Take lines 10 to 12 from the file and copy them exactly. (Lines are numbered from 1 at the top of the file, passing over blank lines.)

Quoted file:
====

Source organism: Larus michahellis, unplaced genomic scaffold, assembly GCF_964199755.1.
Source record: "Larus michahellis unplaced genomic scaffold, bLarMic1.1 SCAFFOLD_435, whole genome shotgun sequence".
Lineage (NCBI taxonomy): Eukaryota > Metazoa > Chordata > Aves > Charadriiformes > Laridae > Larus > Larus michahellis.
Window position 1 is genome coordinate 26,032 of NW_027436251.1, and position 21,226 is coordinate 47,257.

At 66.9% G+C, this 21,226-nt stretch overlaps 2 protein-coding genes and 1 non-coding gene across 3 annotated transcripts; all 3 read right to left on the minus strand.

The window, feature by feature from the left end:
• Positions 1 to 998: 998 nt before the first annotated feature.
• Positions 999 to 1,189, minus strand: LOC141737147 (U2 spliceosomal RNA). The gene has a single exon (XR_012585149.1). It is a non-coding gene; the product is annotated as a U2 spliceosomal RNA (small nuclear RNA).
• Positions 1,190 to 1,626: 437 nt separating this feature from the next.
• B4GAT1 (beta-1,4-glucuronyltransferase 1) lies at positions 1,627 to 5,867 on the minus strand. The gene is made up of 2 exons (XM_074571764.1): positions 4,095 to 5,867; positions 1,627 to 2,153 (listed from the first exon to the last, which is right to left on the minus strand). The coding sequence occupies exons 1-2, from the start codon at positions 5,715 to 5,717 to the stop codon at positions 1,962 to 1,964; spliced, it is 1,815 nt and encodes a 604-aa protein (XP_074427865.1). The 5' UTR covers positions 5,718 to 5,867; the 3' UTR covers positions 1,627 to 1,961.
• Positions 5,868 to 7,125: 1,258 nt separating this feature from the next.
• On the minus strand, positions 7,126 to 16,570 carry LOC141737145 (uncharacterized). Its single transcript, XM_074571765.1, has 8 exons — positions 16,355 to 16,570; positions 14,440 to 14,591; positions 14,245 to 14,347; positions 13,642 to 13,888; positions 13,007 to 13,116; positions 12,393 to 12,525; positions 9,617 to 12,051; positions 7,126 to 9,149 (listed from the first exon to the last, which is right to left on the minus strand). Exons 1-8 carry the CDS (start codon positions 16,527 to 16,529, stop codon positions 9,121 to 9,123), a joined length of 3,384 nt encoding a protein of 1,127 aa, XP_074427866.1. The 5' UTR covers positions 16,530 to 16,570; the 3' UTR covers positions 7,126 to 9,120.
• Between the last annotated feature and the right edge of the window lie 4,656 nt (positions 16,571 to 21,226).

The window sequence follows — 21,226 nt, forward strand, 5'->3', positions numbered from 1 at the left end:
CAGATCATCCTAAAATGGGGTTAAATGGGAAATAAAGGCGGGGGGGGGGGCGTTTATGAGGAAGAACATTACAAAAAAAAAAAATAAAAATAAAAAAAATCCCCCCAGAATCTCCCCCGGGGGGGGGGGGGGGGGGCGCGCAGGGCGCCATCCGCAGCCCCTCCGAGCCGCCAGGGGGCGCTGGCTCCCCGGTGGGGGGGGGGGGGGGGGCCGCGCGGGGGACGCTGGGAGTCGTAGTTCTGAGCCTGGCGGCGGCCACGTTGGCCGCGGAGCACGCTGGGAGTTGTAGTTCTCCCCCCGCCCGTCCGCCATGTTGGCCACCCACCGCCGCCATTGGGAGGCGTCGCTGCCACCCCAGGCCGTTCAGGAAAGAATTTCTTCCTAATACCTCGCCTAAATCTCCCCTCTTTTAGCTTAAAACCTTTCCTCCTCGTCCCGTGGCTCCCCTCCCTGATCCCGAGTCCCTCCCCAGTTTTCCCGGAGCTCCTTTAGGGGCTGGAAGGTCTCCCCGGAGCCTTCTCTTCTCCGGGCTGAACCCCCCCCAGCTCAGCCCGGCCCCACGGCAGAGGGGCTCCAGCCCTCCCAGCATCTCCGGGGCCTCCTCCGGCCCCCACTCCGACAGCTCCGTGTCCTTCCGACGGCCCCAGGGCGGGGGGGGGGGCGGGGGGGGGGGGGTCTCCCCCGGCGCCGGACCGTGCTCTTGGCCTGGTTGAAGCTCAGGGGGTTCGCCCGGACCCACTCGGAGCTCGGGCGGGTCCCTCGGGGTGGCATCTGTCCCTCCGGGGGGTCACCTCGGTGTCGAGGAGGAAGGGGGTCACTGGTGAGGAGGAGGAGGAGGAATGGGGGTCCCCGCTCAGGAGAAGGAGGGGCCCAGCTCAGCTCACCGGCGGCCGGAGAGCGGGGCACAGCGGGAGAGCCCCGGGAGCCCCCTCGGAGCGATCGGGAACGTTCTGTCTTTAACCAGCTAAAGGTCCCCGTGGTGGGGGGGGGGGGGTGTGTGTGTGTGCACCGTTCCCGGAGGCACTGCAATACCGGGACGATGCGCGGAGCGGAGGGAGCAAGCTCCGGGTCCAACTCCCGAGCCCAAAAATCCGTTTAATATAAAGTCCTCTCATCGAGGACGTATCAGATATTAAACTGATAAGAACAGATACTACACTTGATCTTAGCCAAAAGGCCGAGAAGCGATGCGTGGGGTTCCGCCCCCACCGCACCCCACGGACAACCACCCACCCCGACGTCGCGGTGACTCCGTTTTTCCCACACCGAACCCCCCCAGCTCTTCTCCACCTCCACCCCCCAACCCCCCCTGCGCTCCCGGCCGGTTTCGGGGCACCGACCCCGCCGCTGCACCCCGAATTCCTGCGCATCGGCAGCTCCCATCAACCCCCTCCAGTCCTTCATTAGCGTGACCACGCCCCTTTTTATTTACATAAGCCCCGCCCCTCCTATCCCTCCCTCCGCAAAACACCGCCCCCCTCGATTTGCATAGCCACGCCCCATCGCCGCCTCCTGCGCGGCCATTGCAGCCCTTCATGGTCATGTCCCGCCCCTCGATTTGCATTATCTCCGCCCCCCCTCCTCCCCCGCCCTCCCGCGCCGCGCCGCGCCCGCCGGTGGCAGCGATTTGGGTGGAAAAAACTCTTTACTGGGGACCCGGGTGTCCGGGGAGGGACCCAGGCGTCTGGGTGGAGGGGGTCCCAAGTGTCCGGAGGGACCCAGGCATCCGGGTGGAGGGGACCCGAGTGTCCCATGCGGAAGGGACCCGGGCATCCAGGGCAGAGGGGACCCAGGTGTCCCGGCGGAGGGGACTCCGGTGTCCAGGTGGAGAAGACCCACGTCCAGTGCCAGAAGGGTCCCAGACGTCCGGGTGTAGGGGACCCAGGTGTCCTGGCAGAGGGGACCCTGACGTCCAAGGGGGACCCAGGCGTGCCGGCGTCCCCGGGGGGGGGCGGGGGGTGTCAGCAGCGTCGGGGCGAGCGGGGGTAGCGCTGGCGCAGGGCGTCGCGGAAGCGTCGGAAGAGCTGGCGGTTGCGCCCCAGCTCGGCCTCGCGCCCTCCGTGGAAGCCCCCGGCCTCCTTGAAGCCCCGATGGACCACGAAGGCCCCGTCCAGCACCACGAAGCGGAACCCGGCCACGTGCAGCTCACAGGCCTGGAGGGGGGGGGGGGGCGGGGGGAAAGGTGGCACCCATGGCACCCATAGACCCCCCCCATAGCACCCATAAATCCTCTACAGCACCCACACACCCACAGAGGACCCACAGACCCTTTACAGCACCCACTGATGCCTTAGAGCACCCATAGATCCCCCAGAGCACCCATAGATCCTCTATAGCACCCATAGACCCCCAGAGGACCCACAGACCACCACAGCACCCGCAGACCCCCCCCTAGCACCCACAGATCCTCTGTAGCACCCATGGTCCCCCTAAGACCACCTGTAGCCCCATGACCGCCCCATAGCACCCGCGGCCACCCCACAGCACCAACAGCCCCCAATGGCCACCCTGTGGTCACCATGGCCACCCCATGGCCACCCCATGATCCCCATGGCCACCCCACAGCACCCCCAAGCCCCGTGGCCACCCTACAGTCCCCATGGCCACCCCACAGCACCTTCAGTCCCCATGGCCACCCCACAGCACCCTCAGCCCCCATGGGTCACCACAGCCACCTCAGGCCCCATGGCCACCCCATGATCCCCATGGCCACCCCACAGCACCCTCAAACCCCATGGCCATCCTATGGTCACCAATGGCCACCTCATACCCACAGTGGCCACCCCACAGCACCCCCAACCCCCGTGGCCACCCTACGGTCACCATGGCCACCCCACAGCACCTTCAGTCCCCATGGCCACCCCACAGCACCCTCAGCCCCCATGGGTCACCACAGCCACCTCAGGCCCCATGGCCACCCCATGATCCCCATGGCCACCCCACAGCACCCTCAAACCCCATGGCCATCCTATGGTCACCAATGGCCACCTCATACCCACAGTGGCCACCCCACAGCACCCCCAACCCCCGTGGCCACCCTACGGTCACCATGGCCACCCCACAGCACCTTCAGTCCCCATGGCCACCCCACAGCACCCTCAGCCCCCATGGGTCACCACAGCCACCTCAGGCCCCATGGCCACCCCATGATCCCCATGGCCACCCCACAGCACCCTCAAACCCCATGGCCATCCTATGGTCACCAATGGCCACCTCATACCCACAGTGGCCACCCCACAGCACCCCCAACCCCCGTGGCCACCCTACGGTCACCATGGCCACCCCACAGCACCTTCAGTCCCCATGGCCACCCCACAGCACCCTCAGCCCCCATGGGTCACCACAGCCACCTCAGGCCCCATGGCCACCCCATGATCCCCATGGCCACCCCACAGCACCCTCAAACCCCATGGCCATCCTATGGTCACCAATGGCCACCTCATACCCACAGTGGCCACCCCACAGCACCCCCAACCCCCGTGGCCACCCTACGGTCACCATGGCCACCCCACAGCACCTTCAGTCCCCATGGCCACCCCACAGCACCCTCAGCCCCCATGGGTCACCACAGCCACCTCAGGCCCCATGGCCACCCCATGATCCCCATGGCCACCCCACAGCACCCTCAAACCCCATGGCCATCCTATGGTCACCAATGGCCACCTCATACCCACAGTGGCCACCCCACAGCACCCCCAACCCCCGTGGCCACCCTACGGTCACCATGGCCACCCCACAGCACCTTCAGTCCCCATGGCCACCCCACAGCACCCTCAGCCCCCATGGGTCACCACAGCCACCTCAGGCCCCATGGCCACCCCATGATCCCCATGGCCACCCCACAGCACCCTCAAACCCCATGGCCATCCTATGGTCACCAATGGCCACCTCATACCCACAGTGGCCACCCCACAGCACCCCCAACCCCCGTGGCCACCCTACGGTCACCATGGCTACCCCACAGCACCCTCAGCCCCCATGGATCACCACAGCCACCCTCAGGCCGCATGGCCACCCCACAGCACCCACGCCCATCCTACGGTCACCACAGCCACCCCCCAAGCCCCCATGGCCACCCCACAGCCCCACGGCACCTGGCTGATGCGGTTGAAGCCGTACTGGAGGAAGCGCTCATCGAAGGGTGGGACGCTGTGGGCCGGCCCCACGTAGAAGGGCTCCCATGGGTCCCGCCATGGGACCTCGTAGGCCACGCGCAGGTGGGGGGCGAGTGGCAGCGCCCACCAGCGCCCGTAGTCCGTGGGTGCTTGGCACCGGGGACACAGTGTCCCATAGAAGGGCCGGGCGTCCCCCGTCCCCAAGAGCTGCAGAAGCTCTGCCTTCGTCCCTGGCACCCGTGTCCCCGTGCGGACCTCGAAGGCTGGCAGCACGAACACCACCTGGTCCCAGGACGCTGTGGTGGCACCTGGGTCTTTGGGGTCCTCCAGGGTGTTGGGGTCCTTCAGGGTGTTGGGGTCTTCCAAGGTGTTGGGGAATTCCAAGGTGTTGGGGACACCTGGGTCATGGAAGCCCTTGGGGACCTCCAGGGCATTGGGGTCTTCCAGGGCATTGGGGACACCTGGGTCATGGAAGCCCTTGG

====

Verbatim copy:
• B4GAT1 (beta-1,4-glucuronyltransferase 1) lies at positions 1,627 to 5,867 on the minus strand. The gene is made up of 2 exons (XM_074571764.1): positions 4,095 to 5,867; positions 1,627 to 2,153 (listed from the first exon to the last, which is right to left on the minus strand). The coding sequence occupies exons 1-2, from the start codon at positions 5,715 to 5,717 to the stop codon at positions 1,962 to 1,964; spliced, it is 1,815 nt and encodes a 604-aa protein (XP_074427865.1). The 5' UTR covers positions 5,718 to 5,867; the 3' UTR covers positions 1,627 to 1,961.
• Positions 5,868 to 7,125: 1,258 nt separating this feature from the next.
• On the minus strand, positions 7,126 to 16,570 carry LOC141737145 (uncharacterized). Its single transcript, XM_074571765.1, has 8 exons — positions 16,355 to 16,570; positions 14,440 to 14,591; positions 14,245 to 14,347; positions 13,642 to 13,888; positions 13,007 to 13,116; positions 12,393 to 12,525; positions 9,617 to 12,051; positions 7,126 to 9,149 (listed from the first exon to the last, which is right to left on the minus strand). Exons 1-8 carry the CDS (start codon positions 16,527 to 16,529, stop codon positions 9,121 to 9,123), a joined length of 3,384 nt encoding a protein of 1,127 aa, XP_074427866.1. The 5' UTR covers positions 16,530 to 16,570; the 3' UTR covers positions 7,126 to 9,120.